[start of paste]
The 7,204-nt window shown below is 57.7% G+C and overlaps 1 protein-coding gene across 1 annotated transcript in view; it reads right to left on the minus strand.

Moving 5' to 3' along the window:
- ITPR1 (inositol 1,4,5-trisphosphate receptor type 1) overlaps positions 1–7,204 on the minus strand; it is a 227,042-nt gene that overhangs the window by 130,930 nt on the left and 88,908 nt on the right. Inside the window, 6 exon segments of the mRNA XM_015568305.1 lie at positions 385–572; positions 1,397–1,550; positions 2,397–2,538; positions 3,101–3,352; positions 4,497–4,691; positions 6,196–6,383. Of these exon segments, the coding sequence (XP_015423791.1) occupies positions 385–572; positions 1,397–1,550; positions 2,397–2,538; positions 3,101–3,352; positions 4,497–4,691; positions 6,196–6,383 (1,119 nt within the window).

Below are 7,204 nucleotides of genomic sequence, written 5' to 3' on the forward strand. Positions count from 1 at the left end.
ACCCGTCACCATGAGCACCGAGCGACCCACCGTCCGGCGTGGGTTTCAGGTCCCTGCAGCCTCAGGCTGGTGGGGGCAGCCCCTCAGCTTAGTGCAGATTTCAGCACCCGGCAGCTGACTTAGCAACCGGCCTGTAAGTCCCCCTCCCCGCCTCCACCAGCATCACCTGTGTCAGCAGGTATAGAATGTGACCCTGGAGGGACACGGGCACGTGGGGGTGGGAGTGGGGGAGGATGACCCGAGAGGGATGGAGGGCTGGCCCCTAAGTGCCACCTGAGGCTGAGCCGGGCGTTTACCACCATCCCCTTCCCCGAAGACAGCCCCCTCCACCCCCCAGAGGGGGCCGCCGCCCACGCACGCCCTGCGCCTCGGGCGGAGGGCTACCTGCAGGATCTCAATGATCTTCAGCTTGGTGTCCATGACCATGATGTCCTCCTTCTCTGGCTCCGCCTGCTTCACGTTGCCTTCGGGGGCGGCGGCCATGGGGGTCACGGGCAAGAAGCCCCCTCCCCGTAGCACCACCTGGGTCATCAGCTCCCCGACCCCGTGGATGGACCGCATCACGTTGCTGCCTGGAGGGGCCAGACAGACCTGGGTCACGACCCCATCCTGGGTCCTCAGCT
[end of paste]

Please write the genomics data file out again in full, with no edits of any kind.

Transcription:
The 7,204-nt window shown below is 57.7% G+C and overlaps 1 protein-coding gene across 1 annotated transcript in view; it reads right to left on the minus strand.

Moving 5' to 3' along the window:
- ITPR1 (inositol 1,4,5-trisphosphate receptor type 1) overlaps positions 1–7,204 on the minus strand; it is a 227,042-nt gene that overhangs the window by 130,930 nt on the left and 88,908 nt on the right. Inside the window, 6 exon segments of the mRNA XM_015568305.1 lie at positions 385–572; positions 1,397–1,550; positions 2,397–2,538; positions 3,101–3,352; positions 4,497–4,691; positions 6,196–6,383. Of these exon segments, the coding sequence (XP_015423791.1) occupies positions 385–572; positions 1,397–1,550; positions 2,397–2,538; positions 3,101–3,352; positions 4,497–4,691; positions 6,196–6,383 (1,119 nt within the window).

Below are 7,204 nucleotides of genomic sequence, written 5' to 3' on the forward strand. Positions count from 1 at the left end.
ACCCGTCACCATGAGCACCGAGCGACCCACCGTCCGGCGTGGGTTTCAGGTCCCTGCAGCCTCAGGCTGGTGGGGGCAGCCCCTCAGCTTAGTGCAGATTTCAGCACCCGGCAGCTGACTTAGCAACCGGCCTGTAAGTCCCCCTCCCCGCCTCCACCAGCATCACCTGTGTCAGCAGGTATAGAATGTGACCCTGGAGGGACACGGGCACGTGGGGGTGGGAGTGGGGGAGGATGACCCGAGAGGGATGGAGGGCTGGCCCCTAAGTGCCACCTGAGGCTGAGCCGGGCGTTTACCACCATCCCCTTCCCCGAAGACAGCCCCCTCCACCCCCCAGAGGGGGCCGCCGCCCACGCACGCCCTGCGCCTCGGGCGGAGGGCTACCTGCAGGATCTCAATGATCTTCAGCTTGGTGTCCATGACCATGATGTCCTCCTTCTCTGGCTCCGCCTGCTTCACGTTGCCTTCGGGGGCGGCGGCCATGGGGGTCACGGGCAAGAAGCCCCCTCCCCGTAGCACCACCTGGGTCATCAGCTCCCCGACCCCGTGGATGGACCGCATCACGTTGCTGCCTGGAGGGGCCAGACAGACCTGGGTCACGACCCCATCCTGGGTCCTCAGCT